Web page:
Scotland strikes: As public sector strikes loom, disruption and unrest feel increasingly inevitable

Calum Steele, the general secretary of the Scottish Police Federation (SPF), isn’t one to mince his words, which is one reason why journalists like him.

There is “palpable anger” across the force, he warned over the weekend, following a "derisory" pay offer amounting to about 2 per cent for most members.

The SPF, which represents all officers from the rank of constable to chief inspector, has been pushing for a 3.4 per cent rise.

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Workers across Scotland are pushing for better pay dealsWorkers across Scotland are pushing for better pay deals
Workers across Scotland are pushing for better pay deals

Police officers have legal limits on the industrial action they can take, but Mr Steele told the BBC there are “many options that are available to us”, adding: “We're looking strongly at all of them.

"The good will that this police service runs on is undoubtedly disappearing faster than snow off the proverbial dyke."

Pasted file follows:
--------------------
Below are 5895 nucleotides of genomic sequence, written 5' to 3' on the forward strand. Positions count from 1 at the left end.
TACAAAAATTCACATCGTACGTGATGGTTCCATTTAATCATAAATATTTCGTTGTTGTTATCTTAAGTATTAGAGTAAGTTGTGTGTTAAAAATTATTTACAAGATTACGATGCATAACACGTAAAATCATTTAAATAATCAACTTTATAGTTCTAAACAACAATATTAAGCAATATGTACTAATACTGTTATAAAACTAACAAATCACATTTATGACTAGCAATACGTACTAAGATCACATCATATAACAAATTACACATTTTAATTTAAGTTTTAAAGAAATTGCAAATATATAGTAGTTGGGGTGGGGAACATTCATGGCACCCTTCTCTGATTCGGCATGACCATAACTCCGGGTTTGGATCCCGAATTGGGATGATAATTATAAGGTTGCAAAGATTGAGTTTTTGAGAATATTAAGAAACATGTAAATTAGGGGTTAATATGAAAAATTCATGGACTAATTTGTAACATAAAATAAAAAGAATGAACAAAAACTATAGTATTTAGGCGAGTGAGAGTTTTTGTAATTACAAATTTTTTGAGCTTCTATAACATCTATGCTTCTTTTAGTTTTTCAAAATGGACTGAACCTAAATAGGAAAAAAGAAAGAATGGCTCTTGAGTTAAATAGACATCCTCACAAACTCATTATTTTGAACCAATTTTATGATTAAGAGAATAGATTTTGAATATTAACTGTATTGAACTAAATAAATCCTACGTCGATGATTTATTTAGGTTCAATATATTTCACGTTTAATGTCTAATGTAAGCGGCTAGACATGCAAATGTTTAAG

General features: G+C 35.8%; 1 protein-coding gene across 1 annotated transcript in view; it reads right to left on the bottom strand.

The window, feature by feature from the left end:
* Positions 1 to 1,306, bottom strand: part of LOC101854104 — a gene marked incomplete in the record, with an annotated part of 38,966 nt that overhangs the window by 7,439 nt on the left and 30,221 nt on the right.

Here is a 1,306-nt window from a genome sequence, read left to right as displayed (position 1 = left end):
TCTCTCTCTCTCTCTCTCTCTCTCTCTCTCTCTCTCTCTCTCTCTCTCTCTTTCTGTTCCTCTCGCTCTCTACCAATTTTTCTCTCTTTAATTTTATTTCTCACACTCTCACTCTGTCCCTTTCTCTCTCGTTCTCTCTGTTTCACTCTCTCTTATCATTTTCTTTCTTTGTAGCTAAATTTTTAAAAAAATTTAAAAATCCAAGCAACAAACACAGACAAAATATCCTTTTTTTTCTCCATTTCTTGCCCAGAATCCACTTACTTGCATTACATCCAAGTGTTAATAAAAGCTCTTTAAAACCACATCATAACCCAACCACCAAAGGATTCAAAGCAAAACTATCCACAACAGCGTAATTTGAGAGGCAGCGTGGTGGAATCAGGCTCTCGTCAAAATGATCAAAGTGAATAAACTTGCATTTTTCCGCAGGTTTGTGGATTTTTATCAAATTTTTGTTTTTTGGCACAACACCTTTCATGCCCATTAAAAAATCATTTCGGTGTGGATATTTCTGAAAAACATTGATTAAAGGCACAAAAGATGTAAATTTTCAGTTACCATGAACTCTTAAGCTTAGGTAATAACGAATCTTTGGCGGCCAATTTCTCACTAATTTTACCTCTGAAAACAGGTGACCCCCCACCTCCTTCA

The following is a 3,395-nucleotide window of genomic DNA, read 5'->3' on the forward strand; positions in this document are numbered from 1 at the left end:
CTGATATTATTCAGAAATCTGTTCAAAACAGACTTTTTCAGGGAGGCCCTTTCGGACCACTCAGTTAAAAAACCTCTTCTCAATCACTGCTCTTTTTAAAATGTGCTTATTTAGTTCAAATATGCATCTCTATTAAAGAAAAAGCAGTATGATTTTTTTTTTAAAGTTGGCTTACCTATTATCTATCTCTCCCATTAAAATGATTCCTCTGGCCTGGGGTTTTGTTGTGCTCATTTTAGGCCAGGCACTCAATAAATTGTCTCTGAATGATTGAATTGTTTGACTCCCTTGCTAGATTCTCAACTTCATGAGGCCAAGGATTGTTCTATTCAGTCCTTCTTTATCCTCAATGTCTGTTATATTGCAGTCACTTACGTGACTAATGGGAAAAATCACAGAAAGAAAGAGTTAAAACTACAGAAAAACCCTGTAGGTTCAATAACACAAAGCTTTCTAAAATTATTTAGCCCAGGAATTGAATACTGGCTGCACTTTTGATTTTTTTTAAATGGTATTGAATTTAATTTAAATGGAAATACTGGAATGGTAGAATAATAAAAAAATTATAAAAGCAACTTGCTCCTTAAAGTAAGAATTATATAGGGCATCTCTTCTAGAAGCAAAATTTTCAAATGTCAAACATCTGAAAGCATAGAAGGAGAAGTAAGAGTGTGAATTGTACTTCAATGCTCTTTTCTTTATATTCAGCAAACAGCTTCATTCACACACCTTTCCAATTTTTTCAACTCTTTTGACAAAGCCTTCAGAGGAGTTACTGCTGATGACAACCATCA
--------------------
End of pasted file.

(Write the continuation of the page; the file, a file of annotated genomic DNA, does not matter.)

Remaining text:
The prospect of sustained action by police officers will send a shiver down the spines of Scottish ministers.

Good will is fast evaporating elsewhere too.

Council workers could be set to walk out after the Unison, Unite and GMB unions rejected a “paltry” 2 per cent pay offer from Cosla, the local authority umbrella body.

There are warnings a strike could lead to school closures and waste “piling up on the streets”.

Cosla, for its part, has criticised a lack of cash from the Government.

"As things stand, the only option available to councils is yet fewer jobs and cuts to services that are essential to communities everywhere,” it said.

Meanwhile, the EIS teaching union has also rejected a 2 per cent pay offer and placed Cosla and the Government on notice “that come the autumn, we will be strike ready if required”.

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Last week saw an apparent breakthrough in the pay dispute between the newly nationalised ScotRail and its train drivers.

Negotiators for Aslef, the union representing drivers, recommended acceptance of an improved 5 per cent deal after weeks of disruption.

This includes 2.2 per cent funded by government agency Transport Scotland to recognise cost-of-living challenges.

One union figure told me this deal had “raised the bar” for its workers, who are making comparisons with their own offers.

The Government has already paved the way for public sector cuts in coming years, citing tight finances.

As union leaders point to the precedent set by the ScotRail deal, disruption and unrest now feel increasingly inevitable.



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